“The Ironworkers and the contractors we work for consider SB350 a win-win for California construction craft workers, the economy, and the environment,” says Savory. And, he says he prays they continue to extend solar tax credits, policies and standards because it helps the economy in California’s Central Valley, just now recovering from some tough recession years. “All of this money comes back into the community and local tax coffers,” he explains.

“There’s so much unemployment in the Valley, it was like an unemployment office here. We’ve been successful in hiring a lot of them for the solar. Word is out there. We’re absolutely swamped with solar work until the end of 2016,” Savory adds happily.

Local 155, based in Fresno, covers 14 counties in the Central Valley and many of the big jobs are outside of Fresno. In addition to hands-on learning at the solar job sites, the apprentices attend classes at the Ironworkers’ Fresno training facility.

The apprenticeship has helped Norma in other ways, too. McDonalds didn’t provide her health insurance or benefits and she wasn’t able to afford to check on her health or to get the glasses she needs to wear full-time. But with her strong insurance plan through the union, she’ll be able to get two pairs of glasses for the price of a co-pay.

Norma’s fiancé, Pablo Villagrana, is a journeyman ironworker and went through the four-year apprenticeship. He’s now a foreman at the Monterey Bay Aquarium. When Norma expressed interest in the apprentice program, he said,  “Go try solar; it’s easier.” And he lent her his tool belt until she could afford her own tools. There’s a long tradition of ironworkers carefully handing down and sharing their knowledge and specialized tools, many of them hand made, with new apprentices.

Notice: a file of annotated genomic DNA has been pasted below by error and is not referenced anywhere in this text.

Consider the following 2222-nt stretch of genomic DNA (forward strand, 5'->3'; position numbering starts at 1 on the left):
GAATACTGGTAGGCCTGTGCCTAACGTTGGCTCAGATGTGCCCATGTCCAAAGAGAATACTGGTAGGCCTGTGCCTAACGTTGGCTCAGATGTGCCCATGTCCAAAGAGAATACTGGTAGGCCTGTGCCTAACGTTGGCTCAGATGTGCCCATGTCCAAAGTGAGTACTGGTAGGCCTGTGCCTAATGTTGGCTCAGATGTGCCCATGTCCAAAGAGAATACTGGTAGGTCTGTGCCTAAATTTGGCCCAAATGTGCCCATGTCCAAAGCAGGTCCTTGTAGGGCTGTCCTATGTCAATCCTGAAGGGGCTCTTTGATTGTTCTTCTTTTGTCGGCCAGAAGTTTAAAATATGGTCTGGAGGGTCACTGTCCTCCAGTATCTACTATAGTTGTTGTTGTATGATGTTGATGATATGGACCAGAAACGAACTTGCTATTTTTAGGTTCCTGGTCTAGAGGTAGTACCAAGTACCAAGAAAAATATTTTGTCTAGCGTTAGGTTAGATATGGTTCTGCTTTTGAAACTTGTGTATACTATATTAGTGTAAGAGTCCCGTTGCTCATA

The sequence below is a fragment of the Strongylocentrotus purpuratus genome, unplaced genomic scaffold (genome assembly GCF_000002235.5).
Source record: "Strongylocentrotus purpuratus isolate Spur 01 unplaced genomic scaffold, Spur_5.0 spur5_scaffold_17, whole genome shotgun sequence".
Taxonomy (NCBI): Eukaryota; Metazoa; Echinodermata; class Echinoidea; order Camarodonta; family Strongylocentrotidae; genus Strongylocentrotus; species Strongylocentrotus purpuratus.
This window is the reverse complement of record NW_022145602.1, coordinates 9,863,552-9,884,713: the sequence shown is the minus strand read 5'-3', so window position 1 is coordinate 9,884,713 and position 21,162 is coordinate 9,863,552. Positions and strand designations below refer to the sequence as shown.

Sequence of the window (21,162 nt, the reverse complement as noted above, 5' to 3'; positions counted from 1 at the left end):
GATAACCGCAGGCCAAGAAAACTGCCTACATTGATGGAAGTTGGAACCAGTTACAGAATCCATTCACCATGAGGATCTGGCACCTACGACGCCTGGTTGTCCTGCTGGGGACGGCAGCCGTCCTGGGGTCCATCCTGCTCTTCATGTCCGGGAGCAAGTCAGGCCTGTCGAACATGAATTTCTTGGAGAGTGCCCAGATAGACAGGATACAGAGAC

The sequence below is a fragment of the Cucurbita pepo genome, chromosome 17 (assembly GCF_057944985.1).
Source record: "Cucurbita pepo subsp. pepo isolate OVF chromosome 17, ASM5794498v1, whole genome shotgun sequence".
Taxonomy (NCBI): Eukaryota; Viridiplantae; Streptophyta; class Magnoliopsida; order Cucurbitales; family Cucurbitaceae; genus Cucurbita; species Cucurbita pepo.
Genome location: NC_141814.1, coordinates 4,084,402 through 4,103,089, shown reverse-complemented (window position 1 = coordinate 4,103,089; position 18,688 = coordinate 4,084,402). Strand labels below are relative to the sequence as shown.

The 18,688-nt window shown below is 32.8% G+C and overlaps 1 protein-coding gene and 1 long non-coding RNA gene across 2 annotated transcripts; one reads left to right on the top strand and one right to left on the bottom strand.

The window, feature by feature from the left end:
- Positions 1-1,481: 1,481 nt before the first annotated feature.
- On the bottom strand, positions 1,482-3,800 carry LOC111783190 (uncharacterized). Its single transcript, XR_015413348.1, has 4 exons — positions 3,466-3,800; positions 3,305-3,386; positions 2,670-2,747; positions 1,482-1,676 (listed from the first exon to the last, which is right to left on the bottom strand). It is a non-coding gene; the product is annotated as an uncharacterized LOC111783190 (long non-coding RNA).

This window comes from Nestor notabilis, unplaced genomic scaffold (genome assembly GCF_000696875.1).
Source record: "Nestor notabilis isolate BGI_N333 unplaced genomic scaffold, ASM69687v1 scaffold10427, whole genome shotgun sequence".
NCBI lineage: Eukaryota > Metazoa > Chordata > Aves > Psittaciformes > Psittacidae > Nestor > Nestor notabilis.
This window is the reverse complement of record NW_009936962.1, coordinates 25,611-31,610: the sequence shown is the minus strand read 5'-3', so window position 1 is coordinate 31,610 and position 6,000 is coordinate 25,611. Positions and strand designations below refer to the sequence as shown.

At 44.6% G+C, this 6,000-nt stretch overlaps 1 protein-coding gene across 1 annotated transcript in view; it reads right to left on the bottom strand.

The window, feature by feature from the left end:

Norma carries a ratchet and bolt bag to attach actuators to panels to track the sun.

Savory says the solar work is more accessible to women and older union workers because materials are not as heavy as some of the ironwork. For example, other Ironworker projects involve installing rebar for high-speed rail projects, reinforcing structural steel girders, building architectural paneling, prison furniture, handrails and stairs, and they do maintenance at Diablo Canyon nuclear plant. The apprentices learn it all and then they generally pick a niche, like connecting girders, installing decking, or tying rebar.